This time, Vickery has focused on Barry's campaign contributions from deputies, saying that the deputies who work in the Sheriff's Office should not get involved in the politics of the race. Barry has said there is nothing inappropriate about accepting donations from deputies and that deputies who gave to him have not been treated differently from the ones who did not.
Voters will pick one state senator and one state delegate to represent them in the General Assembly in Richmond this November. Senators are elected every four years and delegates every two. They are responsible for drafting state laws as well as producing a balanced state budget. In the next few years, the state's economic situation will make it difficult to propose a budget that maintains into essential state service without raising taxes.
Gov. Mark Warner (D) has also said he is committed to tax reform in Virginia. A General Assembly commission is working on proposals to change the state's tax structure. Any tax reform bill would generate intense discussion in next year's session. Some of the more conservative candidates have said that any tax reform ought to be revenue neutral. Moderate Republicans and Democrats, and many local officials hope that restructuring will give localities a broader tax base so they can relieve pressure on real estate taxes.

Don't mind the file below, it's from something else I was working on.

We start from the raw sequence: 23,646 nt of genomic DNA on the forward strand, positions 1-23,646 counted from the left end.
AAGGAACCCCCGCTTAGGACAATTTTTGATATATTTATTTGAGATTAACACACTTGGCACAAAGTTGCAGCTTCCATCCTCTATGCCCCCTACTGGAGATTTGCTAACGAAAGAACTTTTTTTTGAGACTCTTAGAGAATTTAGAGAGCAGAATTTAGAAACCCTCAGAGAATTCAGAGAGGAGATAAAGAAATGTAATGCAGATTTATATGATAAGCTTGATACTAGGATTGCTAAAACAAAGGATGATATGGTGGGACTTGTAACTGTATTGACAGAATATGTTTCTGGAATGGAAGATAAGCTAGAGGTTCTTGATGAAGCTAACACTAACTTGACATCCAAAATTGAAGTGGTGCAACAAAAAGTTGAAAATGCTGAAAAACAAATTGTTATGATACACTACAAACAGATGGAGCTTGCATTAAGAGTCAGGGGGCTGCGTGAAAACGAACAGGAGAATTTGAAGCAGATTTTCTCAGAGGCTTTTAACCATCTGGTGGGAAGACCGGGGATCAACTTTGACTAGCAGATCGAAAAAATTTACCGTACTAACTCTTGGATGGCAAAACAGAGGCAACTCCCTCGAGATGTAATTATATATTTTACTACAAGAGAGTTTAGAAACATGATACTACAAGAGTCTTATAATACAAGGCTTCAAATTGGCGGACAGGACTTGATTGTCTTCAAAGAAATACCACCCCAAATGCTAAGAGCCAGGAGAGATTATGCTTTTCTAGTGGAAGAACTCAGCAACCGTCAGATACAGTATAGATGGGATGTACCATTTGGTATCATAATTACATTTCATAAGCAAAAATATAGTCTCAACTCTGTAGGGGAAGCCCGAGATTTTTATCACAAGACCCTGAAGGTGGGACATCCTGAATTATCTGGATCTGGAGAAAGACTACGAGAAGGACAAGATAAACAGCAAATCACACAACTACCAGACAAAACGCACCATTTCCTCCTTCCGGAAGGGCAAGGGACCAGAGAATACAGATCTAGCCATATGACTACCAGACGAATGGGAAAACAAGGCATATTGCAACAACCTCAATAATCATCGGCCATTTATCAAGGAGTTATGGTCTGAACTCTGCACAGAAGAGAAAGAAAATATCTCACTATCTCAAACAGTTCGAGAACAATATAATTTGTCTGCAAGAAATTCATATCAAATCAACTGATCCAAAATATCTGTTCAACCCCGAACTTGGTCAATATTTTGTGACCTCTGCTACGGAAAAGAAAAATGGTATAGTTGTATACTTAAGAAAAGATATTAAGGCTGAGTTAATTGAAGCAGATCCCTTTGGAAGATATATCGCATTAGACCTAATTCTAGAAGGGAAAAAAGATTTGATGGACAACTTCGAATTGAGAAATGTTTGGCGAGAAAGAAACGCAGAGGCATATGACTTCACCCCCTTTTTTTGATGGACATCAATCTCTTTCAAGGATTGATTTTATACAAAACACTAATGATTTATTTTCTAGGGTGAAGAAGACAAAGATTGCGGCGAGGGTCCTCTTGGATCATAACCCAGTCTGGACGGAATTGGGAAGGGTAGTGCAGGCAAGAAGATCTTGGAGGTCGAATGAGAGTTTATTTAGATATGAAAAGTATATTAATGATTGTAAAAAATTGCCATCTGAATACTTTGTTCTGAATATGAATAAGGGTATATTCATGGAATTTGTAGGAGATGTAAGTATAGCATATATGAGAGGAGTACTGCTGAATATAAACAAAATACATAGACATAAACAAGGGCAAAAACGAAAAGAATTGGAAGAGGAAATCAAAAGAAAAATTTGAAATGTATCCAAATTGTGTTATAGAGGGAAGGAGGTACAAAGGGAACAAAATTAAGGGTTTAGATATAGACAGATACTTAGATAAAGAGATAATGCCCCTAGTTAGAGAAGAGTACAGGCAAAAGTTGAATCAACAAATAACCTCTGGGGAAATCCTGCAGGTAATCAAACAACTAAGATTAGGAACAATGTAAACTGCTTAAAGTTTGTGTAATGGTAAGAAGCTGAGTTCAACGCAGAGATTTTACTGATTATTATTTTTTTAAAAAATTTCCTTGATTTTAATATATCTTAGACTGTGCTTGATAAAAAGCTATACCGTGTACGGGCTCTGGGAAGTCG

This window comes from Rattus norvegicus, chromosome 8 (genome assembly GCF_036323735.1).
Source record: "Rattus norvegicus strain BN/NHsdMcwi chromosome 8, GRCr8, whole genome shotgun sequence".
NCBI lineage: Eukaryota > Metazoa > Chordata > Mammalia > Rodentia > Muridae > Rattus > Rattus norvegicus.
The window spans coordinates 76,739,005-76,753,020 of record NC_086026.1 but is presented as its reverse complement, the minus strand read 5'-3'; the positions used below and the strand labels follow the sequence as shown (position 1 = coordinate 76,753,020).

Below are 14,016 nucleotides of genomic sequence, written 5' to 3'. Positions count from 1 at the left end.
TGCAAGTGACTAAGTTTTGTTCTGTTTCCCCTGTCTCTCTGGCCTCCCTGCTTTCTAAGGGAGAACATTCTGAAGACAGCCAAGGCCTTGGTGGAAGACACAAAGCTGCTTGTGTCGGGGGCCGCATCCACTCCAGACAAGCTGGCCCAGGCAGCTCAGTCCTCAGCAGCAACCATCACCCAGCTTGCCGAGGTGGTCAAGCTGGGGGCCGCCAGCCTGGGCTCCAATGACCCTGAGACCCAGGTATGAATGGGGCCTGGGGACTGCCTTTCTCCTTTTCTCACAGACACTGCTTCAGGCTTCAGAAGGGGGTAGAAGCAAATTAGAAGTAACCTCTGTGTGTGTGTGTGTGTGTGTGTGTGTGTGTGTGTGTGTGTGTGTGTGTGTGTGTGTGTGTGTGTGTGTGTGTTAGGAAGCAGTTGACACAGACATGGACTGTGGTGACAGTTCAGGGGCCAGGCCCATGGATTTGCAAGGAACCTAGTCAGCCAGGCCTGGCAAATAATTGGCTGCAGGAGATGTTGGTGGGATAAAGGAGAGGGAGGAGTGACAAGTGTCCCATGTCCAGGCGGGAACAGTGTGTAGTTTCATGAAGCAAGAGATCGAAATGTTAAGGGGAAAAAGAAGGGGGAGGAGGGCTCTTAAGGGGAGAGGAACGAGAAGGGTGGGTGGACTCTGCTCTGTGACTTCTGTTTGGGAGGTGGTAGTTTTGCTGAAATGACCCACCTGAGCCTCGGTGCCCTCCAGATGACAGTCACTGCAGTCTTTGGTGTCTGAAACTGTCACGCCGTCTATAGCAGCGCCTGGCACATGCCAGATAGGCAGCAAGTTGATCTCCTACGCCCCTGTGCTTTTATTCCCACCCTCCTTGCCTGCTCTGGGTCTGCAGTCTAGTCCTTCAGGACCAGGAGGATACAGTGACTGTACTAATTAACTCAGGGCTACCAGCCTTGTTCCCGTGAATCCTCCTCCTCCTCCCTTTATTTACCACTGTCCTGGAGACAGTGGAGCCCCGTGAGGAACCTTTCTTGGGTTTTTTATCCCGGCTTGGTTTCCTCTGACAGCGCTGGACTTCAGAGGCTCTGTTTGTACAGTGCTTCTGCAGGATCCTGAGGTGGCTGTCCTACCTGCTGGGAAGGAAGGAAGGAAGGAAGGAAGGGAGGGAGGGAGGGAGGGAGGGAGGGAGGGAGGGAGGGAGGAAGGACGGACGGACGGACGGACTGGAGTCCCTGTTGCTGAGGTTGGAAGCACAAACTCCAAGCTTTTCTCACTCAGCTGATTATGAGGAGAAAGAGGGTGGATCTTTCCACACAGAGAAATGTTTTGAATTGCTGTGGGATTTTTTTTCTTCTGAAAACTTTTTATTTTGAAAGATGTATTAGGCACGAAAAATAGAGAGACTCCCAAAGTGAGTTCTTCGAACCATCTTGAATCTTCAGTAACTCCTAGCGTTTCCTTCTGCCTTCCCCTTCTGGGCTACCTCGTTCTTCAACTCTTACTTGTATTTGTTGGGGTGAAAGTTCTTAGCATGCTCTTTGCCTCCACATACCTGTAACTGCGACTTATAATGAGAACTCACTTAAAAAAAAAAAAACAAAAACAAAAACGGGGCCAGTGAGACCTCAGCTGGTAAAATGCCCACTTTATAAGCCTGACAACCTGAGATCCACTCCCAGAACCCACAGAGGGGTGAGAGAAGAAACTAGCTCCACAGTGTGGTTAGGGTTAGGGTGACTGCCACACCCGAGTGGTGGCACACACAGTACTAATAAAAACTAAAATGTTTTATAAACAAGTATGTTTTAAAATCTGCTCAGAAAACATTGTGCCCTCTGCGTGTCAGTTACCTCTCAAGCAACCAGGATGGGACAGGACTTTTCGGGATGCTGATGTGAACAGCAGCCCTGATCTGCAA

Soil and Water Conservation District Board
* Sally Ormsby (incumbent)
* Dewey Bond (incumbent)
* Greg Evans (incumbent)
* David Bulova
* Jeremy Good
The Soil and Water Conservation District Board helps landowners with drainage problems on their land, monitors water quality in the county's streams, restores stream banks that have been hurt by erosion, offers information sessions on the environment to students and lobbies for more conservation funding from state and local governments. This year, voters will vote for three candidates to be the elected members of the board.
* Robert Horan (D)
The Commonwealth's Attorney is the state's chief prosecutor in Fairfax County. Robert Horan, who has held the position since the 1960s, is running unopposed. He is set to prosecute the case of teenage sniper suspect Lee Boyd Malvo starting Nov. 10 in Chesapeake, Va.